“You remember, then?” Sid mumbled. Coburn nodded, his eyes boring into Sid’s.

  “I remember,” the marshal answered with a sigh.

  “How come, you didn’t tell Bill?”

  “What’s going on over there,” the outlaw leader shouted with irritation. “You two having a gab fest?”

  “Just asking him if he has any last requests,” Sid answered, moving away from Coburn’s horse.

  “Well do you, lawman?” Bill asked. “Any last words?”

  Coburn stared down at Sid, glanced up to Bill, then back to Sid. There was apprehension in the old man’s eyes. He waited for Coburn to say it.

  “No,” Coburn said resolutely, staring at Sid. “I’ve got nothing to say. Get it over with.”

  Sid was a bit startled. He looked at the marshal with disbelief. Coburn had had a chance and he didn’t take it. Why not?

  Noonan took a deep breath. “All right.” He started forward; then halted. “Charlie, you do it. Slap that horse out from under him.”

  Charlie grinned and stepped behind the black. “See you in hell, Marshal,” he chuckled gleefully as he slapped Coburn’s mount on the rump.

  The horse bolted forward. The noose slipped tight around Coburn’s neck and his body catapulted out of the saddle. The rope went taut as the big marshal’s weight fell downward, his legs dangling above the ground and his body swinging back and forth while he tried to gasp for air, with the rope only cutting deeper into his throat.

  The outlaws watched in awe at what they had done, listening to the creak of the rope and watching the lawman trying to cling onto one more moment of life. The old tree bent from the weight, but continued to hold Coburn’s feet off the ground.

  Then as if lightning had struck the tree again, the brittle arm of the tree cracked and split off from the trunk. Booming thunder seeming to clap at the same time and the marshal’s body fell to the ground in a heap. He rolled, gasping for air as his fingers tore at the rope around his neck.

  Caught by surprise, the Noonan’s froze not comprehending what had happened. Then as the realization took hold, Bill and Charlie went for their guns. Sid stood catatonic.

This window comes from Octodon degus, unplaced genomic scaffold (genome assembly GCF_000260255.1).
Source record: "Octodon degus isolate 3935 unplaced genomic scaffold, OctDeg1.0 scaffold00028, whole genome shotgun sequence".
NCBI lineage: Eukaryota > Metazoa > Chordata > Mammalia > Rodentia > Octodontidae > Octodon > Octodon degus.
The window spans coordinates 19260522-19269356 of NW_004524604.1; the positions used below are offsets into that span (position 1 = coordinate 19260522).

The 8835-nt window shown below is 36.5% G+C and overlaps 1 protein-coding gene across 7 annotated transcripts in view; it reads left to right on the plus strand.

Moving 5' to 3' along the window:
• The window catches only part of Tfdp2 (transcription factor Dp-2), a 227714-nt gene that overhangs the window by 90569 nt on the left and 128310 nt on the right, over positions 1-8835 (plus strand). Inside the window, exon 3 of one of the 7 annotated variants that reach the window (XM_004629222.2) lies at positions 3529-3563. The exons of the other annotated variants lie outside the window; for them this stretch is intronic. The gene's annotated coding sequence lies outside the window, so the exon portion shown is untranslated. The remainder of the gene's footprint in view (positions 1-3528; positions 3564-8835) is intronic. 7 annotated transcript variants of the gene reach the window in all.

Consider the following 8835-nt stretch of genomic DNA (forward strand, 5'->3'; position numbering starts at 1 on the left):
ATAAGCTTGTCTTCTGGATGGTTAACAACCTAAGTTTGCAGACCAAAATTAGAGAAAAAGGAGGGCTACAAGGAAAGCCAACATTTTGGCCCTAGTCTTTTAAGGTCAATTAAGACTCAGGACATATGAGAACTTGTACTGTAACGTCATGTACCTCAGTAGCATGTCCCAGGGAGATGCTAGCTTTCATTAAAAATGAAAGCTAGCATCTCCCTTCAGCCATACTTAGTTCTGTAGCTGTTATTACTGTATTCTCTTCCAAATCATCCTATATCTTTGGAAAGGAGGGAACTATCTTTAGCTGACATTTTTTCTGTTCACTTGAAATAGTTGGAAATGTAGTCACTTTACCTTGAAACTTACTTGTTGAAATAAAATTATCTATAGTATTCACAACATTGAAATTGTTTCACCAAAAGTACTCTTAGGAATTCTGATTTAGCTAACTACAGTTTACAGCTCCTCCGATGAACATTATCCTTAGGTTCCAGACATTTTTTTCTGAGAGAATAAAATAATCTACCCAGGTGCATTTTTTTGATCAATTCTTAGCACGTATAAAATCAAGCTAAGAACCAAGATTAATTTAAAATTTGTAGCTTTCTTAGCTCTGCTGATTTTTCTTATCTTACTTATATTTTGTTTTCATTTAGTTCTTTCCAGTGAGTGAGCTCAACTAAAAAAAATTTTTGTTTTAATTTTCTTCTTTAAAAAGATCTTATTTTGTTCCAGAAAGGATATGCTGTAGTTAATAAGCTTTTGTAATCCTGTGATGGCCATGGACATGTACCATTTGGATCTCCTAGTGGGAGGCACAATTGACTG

“I wouldn’t do that, gentlemen,” a calm voice warned from behind them. Charlie let his pistol fall back into leather as he looked past his father at the interloper.

  Bill Noonan turned slowly and as he came around, he too, let his pistol drop and raised his hands as he faced the Apache bounty hunter. Hawk’s dark eyes were piercing and menacing. Gunsmoke still trailed from the muzzle of his rifle. He had fired three successive rounds into the old tree branch and had cut it off between the tree trunk and the rope.

  “Now, I suggest you all drop your gunbelts. You two, over there,” he waved the rifle muzzle at Sid and Charlie. “Get over here with your boss after you shuck your hardware.”

  Brace Coburn was still writhing on the ground, while the outlaws were assembled. He had finally managed to sit up, still breathing hard and pulling the noose off over his head. He glared at Hawk. “You certainly took your time.”

  Hawk shrugged. “My mistake. I thought you were already a goner. I guess I should’ve waited a while longer.”

  “Funny,” Coburn rasped and pushed himself to his feet.

  He circled around Bill Noonan, looked him straight in the face and said, “My turn.” With his wrists still tied, he clasped his hands together forming one massive fist and swung them into Noonan’s midsection. The outlaw doubled over but did not f
all down.

  “Where are the others?” Hawk asked.

  Coburn said, “They went on to Contention Springs. There’s three of them. Noonan’s two pups and the girl. It looks like she’s one of them and they’ve got the bank money with them.”

  “That complicates things, a bit,” Hawk said. “Looks like that leaves us with three choices. Either we take these three in as prisoners now or we take them with us, after the others. Either way, I don’t think, its smart.”

  “You said three choices,” Coburn reminded.

  “You can take these jaspers back to Dry Springs while I go on after the others.”

  “Wait a minute,” the marshal fumed. “‘Why don’t you take the prisoners in and I go after the others?”

  “Because, I already captured these three and turned them over to the law. You. The bounty is mine and I aim to get the rest of it, by going after the others myself.”

  “That’s all it means to you, is it?” Coburn said. “The money?”

  “What else is there, Marshal?” the bounty Hunter scoffed. “Honor and duty?” he really didn’t expect an answer.

  “All right, Hawk,” Coburn acquiesced. “You win. Now, untie me and help me tie these fellas up.”


1 2 3 4 5 6 7 8 9 10 11 12 13 14 15 16 17 18 19 20 21 22 23 24 25
Turn Navi Off
Turn Navi On
Scroll Up

Other author's books:

Add comment

Add comment